Treason at West Point

At the Loeb May 6-9, 12-15

Somebody could write a fabulous play about Benedict Arnold. James A. Culpepper hasn't. Treason at West Point never gets beyond exposition and tactics. The characters rarely come alive; some of them never even come into focus. The cast does a fine job with what they have, but the show's a bore.

The trick in writing a chronicle play is to use the historical events to show off the characters of the leading figures. But Culpepper never even deliniates his protagonist. We learn in the first scene that Arnold is suspicious and quick tempered, but also a valiant general. Later on we learn he has a tendency to live beyond his means. But we never see how or why his meaner characteristics overcome his nobler ones.

Idle in Philadelphia, while less capable generals are being given commands--and losing them--Arnold is persuaded by his wife that Washington thinks him a "crippled fool." She suggests he go over to the British. Ten thousand pounds are offered. He accepts. But we never see whether it's avarice or anger that provokes his treason. And, even more inexcusable, Culpepper does nothing whatsoever with the scene in which Arnold decides.

The playwright draws "the incomparable Peggy Shippen," Arnold's wife, with equal fuzziness. She tells us herself she is audacious; she appears to be rather stupid. Her relations with her husband are left vague. Just how much does she influence him? Does he suspect her former liaison with Major Andre, the British intelligence officer? Does he mind?

The same lack of depth mars all the American generals. Washington curses but he never struggles. One expects more eloquent agony than the sputters with which he responds to each defeat.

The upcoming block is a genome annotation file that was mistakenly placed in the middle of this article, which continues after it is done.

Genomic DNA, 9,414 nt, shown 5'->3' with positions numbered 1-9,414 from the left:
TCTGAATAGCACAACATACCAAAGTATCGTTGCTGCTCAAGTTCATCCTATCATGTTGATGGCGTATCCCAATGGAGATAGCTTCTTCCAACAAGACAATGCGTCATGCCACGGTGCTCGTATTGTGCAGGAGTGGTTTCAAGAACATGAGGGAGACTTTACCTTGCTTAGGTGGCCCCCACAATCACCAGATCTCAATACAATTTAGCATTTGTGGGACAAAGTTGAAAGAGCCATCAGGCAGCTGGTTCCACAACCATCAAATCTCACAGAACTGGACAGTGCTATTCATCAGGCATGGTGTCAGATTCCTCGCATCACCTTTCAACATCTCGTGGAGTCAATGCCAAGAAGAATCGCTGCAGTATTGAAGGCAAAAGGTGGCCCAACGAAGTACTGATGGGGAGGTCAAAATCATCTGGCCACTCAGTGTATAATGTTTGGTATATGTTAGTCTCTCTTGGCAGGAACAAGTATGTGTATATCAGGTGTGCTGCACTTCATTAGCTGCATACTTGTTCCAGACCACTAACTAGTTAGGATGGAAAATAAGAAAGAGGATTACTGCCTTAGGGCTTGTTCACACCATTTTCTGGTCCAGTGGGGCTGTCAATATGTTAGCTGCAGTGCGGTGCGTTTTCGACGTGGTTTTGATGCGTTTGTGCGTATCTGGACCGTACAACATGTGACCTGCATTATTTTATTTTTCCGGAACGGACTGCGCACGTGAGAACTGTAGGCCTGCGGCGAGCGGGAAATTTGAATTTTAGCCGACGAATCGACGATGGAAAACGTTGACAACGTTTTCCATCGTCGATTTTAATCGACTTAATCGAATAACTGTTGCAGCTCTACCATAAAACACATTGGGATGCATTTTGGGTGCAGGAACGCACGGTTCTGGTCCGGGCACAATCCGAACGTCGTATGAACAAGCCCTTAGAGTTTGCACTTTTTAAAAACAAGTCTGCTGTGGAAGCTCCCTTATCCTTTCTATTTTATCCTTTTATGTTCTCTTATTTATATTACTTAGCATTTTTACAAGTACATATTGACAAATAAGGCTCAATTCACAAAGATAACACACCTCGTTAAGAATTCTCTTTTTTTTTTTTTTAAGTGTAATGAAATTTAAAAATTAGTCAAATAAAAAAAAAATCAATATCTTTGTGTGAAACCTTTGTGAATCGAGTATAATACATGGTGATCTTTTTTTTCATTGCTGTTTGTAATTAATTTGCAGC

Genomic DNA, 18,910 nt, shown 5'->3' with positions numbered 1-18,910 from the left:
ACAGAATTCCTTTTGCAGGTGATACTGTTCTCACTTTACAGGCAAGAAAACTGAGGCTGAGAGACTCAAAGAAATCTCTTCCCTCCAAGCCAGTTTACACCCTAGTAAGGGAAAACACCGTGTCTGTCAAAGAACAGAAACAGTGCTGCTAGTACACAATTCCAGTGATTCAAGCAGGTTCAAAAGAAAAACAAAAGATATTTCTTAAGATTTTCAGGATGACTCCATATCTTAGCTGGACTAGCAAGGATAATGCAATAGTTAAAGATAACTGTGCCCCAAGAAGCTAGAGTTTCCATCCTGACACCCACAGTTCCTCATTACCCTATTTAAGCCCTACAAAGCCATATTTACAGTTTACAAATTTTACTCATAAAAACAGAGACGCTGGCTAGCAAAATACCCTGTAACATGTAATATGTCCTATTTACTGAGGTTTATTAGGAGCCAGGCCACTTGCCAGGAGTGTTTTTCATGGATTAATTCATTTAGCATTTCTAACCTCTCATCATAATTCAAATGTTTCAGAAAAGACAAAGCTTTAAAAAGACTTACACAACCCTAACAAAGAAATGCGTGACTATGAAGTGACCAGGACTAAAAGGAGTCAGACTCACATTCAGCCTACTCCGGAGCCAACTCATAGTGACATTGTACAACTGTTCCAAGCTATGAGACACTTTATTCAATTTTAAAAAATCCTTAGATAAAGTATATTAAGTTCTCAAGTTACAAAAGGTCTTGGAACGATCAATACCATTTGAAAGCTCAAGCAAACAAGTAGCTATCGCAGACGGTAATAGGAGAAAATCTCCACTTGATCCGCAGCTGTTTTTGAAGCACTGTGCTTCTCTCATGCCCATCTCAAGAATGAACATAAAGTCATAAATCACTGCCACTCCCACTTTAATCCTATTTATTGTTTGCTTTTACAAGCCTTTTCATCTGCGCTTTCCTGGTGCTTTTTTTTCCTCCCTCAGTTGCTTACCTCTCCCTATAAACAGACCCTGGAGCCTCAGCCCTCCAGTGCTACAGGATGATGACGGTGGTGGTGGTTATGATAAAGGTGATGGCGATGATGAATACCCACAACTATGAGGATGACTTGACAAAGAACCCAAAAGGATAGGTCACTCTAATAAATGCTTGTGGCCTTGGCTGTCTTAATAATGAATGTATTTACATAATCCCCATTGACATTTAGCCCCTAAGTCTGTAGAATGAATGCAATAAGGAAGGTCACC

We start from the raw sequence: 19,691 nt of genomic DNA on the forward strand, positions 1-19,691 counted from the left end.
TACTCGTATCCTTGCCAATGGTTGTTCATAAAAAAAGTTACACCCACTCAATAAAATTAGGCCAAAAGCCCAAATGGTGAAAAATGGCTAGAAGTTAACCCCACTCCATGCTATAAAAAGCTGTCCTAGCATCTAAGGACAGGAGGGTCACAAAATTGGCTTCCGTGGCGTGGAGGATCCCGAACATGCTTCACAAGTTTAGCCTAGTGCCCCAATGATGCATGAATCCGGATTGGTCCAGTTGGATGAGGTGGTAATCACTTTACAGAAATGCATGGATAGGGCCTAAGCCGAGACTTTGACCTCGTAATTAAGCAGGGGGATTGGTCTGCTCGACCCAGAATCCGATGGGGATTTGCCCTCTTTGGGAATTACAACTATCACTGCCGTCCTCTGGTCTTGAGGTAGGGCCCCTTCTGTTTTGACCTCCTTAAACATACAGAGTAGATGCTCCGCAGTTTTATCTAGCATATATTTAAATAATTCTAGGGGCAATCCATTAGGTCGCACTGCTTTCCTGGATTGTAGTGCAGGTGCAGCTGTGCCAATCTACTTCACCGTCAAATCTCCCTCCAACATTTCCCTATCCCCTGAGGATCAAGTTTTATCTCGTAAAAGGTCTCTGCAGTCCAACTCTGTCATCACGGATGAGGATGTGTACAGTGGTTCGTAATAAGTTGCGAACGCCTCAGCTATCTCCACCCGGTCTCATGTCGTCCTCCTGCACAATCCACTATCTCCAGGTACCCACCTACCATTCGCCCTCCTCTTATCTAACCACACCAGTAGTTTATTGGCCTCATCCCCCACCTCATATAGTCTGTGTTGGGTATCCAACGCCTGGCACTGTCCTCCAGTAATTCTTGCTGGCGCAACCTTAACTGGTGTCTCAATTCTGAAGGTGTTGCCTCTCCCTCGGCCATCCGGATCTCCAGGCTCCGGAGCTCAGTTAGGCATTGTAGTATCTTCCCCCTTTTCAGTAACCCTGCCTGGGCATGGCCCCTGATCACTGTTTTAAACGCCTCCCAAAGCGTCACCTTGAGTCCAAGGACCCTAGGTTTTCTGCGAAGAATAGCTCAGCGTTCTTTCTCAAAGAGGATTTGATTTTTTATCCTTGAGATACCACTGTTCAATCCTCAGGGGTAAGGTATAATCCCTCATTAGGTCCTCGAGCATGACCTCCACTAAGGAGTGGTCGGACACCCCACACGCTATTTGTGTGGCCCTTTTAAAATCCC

Only with the British does Culpepper give his cast definite characters to portray. But I wonder just what purpose the farcial staff conference serves. It is the only enjoyable scene, but how it relates to the rest of the play isn't clear.

Novelists can tickle their readers with ambiguities, but a dramatists should at least indicate to his players how to behave. Director Robert Chapman and the Treason company have had to decide for themselves.

Robert Ginn has the hardest job, and he almost succeeds. His Arnold is consistent, believably cantankerous, but rather flat. He doesn't pick a particular interpretation to project.

Francine Stone, as Peggy, does a creditable job, but she doesn't make more of her character than Culpepper has.

The only really satisfying performances were turned in by John Ross as Clinton, and Richard Backus as Andre. Each adopts a manner and sticks to it. By the end of the play, I actually got to like Clinton.

John Toye (Arbuthnot), and John McDonnell (Cornwallis) were the only others who managed to create characters; the common soldiers played their scenes with extraordinary aplomb. George Hamlin tried hard to make something of Washington, but with the lines he had it was hopeless.

Donald Soule's ultra sparse set--a rock and a couple of flags--must rank as a triumph for the reigning make-the-Loeb-look-big-and-empty school of designing. I hope it marks a turning point.